One of the most challenging aspects of photography is getting the right exposure. It’s often an enormous frustration for beginners. Even advanced photographers may waste time tweaking settings, shoot too many brackets, or miss the moment trying to bracket for slightly uncertain situations.
And beyond “nailing the exposure” trying understanding exposure is enormously beneficial to understanding how to truly master luminosity masks for extracting more detail from RAW files or manually blending exposures. For example, if you don’t know exactly what detail was captured in your RAW file, how do you know when you should bracket or how much?
In the videos below and the corresponding e-book, you’ll learn how to quickly find the right exposure, as well as whether and how many exposures you need for manual blending or HDR (hint: probably not nearly as many as you think).
Part 1: Before You Click the Shutter
The meter in your camera is a very useful tool for scenes with normal contrast, but it lacks the precision needed to properly set exposure for high contrast scenes (such as sunsets). It only gives you a general evaluation of the scene. The meter doesn’t tell you anything about whether your shadows or highlights are clipped. Which is why the live histogram is so valuable. Even if you need to use the meter to deal with fast-moving portraits or sports, experimenting with the live histogram will help you better understand how to best use the meter in your camera.
In this first video, I’ll discuss the various methods of determining exposure and show you how to properly use the live view histogram on your camera to “expose to the right”.
Part 2: Reviewing the RAW on your camera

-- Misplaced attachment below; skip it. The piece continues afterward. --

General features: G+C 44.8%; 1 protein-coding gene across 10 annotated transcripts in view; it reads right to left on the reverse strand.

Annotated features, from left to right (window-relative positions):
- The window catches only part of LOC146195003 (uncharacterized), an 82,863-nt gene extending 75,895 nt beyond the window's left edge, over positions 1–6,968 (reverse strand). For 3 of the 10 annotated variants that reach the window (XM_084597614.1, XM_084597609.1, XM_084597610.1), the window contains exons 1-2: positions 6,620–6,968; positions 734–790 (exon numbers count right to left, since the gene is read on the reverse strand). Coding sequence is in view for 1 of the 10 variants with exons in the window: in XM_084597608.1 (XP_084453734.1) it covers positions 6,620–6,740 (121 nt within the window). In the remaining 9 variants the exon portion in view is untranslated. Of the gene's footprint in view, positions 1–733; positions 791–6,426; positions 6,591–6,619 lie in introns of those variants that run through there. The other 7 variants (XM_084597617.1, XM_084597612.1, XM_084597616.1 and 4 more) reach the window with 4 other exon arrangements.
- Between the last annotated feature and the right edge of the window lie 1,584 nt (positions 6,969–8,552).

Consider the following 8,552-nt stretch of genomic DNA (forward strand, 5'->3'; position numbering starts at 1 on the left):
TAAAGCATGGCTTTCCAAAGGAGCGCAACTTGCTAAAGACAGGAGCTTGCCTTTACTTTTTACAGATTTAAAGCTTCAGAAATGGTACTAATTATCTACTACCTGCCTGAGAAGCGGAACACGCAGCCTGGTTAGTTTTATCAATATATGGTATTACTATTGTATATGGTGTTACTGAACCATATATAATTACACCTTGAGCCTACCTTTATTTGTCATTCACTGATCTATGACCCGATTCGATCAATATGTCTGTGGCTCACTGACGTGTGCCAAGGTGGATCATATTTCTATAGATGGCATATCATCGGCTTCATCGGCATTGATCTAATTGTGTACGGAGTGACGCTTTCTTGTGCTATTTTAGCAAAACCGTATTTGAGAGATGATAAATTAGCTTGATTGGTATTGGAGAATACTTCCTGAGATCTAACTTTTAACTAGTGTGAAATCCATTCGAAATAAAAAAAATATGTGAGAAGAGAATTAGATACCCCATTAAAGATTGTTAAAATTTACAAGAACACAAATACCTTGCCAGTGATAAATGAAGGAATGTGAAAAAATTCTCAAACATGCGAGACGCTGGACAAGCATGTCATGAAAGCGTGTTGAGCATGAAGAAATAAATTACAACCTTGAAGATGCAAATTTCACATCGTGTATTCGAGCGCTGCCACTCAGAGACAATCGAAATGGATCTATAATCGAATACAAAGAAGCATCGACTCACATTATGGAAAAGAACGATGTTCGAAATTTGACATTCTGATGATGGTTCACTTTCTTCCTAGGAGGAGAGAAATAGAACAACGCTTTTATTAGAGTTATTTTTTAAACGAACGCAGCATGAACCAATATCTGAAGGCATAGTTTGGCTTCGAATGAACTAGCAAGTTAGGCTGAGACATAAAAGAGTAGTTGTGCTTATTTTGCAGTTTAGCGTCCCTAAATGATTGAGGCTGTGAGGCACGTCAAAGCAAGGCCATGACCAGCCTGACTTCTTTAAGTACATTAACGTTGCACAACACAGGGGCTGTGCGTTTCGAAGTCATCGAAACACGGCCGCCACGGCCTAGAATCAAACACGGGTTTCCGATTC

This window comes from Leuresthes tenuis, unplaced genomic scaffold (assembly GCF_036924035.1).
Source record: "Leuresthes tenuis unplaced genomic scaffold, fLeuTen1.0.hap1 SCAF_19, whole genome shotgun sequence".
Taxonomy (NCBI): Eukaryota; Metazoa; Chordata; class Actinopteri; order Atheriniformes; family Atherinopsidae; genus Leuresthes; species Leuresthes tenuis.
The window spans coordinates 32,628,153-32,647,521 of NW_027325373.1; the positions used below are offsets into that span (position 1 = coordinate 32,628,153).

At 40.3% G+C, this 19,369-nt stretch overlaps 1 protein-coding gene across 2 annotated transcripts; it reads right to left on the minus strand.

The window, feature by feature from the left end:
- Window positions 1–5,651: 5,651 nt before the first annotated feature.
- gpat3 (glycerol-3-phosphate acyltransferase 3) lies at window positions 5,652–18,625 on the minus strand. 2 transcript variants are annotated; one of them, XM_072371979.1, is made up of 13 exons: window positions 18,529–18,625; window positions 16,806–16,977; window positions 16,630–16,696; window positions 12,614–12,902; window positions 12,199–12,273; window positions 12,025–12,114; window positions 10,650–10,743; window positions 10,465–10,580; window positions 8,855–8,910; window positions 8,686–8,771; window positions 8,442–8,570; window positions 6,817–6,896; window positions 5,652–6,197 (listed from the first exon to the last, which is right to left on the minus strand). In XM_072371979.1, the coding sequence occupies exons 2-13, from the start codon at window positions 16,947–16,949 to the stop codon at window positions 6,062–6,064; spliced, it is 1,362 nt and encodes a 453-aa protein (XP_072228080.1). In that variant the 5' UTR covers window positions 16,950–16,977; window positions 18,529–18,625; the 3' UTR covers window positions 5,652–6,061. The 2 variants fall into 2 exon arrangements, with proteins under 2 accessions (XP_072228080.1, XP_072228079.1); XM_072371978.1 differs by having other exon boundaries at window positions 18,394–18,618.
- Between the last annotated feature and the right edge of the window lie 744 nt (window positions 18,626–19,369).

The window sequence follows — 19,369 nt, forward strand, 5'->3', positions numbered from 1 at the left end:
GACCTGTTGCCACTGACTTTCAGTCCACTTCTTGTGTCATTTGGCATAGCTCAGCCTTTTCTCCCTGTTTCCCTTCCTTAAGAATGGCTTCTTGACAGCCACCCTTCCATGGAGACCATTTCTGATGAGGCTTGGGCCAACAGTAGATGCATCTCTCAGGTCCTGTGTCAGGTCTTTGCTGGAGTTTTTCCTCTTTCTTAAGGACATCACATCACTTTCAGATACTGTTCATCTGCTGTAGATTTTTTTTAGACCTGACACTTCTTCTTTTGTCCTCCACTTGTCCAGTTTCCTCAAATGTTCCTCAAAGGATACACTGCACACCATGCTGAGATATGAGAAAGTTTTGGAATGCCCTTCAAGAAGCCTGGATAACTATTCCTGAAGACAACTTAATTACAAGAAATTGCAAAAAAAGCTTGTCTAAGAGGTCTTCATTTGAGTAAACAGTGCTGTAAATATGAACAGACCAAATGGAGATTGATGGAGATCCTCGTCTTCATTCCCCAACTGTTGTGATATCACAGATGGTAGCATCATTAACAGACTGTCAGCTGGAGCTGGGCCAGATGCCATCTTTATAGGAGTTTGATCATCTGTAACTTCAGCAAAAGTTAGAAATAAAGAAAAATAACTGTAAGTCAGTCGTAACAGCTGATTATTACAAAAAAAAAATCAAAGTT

The live histogram is a great way to get the right exposure or something very close, but it has some limitations. It is only a preview and probably does not offer an RGB histogram. You can see greater detail during playback, which is critical to confirming you got the right exposure, need to make changes, or need to bracket your shots. I’ll show you how to interpret the highlights and shadows during playback, blinking highlights, and RGB histogram in this part 2:
Part 3: Reviewing the RAW on your computer
As good as the tools are in the camera, there is no substitute for looking at the image in Lightroom or another professional software application on your computer. Not only can you see more accurate color and detail, but you can quickly adjust a few settings in the RAW to truly check the image.
In this third and final video, I’ll show you why you cannot use the histogram in Lightroom the same way you do in the camera, why overexposure is so problematic, and a very simple way to check exposure in Lightroom. Additionally, I’ll show you a few simple tests you can use in Photoshop to learn how to better interpret the exposure when you are out in the field, by better understanding the limits of your camera’s ability to recover shadow detail.
Be sure to get the corresponding e-book for a summary of the workflow shown in the videos, as well as more discussion on when and how to bracket for the perfect exposure or manual blending to extend dynamic range.